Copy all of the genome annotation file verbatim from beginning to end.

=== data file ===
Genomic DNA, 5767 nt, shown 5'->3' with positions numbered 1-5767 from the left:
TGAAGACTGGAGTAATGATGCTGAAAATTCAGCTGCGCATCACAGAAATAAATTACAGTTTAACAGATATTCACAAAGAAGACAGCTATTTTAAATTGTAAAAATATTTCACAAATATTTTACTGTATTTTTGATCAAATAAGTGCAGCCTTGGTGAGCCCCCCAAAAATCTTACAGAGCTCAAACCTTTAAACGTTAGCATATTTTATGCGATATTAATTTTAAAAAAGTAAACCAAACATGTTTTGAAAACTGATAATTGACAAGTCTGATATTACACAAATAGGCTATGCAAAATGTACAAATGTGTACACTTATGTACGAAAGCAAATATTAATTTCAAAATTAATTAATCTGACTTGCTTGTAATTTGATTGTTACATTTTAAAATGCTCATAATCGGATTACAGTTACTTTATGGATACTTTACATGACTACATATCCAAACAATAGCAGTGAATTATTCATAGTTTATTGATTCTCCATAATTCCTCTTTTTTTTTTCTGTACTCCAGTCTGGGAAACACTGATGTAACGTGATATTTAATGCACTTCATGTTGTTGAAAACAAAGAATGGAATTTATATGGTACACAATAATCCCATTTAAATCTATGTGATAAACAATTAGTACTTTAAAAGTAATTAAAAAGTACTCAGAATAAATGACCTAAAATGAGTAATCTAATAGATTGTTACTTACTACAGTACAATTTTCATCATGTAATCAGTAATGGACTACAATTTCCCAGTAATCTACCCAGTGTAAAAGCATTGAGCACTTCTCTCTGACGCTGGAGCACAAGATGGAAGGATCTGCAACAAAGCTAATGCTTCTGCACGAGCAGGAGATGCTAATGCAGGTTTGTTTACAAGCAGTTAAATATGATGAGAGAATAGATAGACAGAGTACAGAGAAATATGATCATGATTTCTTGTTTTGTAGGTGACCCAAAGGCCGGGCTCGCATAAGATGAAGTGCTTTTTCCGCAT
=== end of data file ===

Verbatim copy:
Genomic DNA, 5767 nt, shown 5'->3' with positions numbered 1-5767 from the left:
TGAAGACTGGAGTAATGATGCTGAAAATTCAGCTGCGCATCACAGAAATAAATTACAGTTTAACAGATATTCACAAAGAAGACAGCTATTTTAAATTGTAAAAATATTTCACAAATATTTTACTGTATTTTTGATCAAATAAGTGCAGCCTTGGTGAGCCCCCCAAAAATCTTACAGAGCTCAAACCTTTAAACGTTAGCATATTTTATGCGATATTAATTTTAAAAAAGTAAACCAAACATGTTTTGAAAACTGATAATTGACAAGTCTGATATTACACAAATAGGCTATGCAAAATGTACAAATGTGTACACTTATGTACGAAAGCAAATATTAATTTCAAAATTAATTAATCTGACTTGCTTGTAATTTGATTGTTACATTTTAAAATGCTCATAATCGGATTACAGTTACTTTATGGATACTTTACATGACTACATATCCAAACAATAGCAGTGAATTATTCATAGTTTATTGATTCTCCATAATTCCTCTTTTTTTTTTCTGTACTCCAGTCTGGGAAACACTGATGTAACGTGATATTTAATGCACTTCATGTTGTTGAAAACAAAGAATGGAATTTATATGGTACACAATAATCCCATTTAAATCTATGTGATAAACAATTAGTACTTTAAAAGTAATTAAAAAGTACTCAGAATAAATGACCTAAAATGAGTAATCTAATAGATTGTTACTTACTACAGTACAATTTTCATCATGTAATCAGTAATGGACTACAATTTCCCAGTAATCTACCCAGTGTAAAAGCATTGAGCACTTCTCTCTGACGCTGGAGCACAAGATGGAAGGATCTGCAACAAAGCTAATGCTTCTGCACGAGCAGGAGATGCTAATGCAGGTTTGTTTACAAGCAGTTAAATATGATGAGAGAATAGATAGACAGAGTACAGAGAAATATGATCATGATTTCTTGTTTTGTAGGTGACCCAAAGGCCGGGCTCGCATAAGATGAAGTGCTTTTTCCGCAT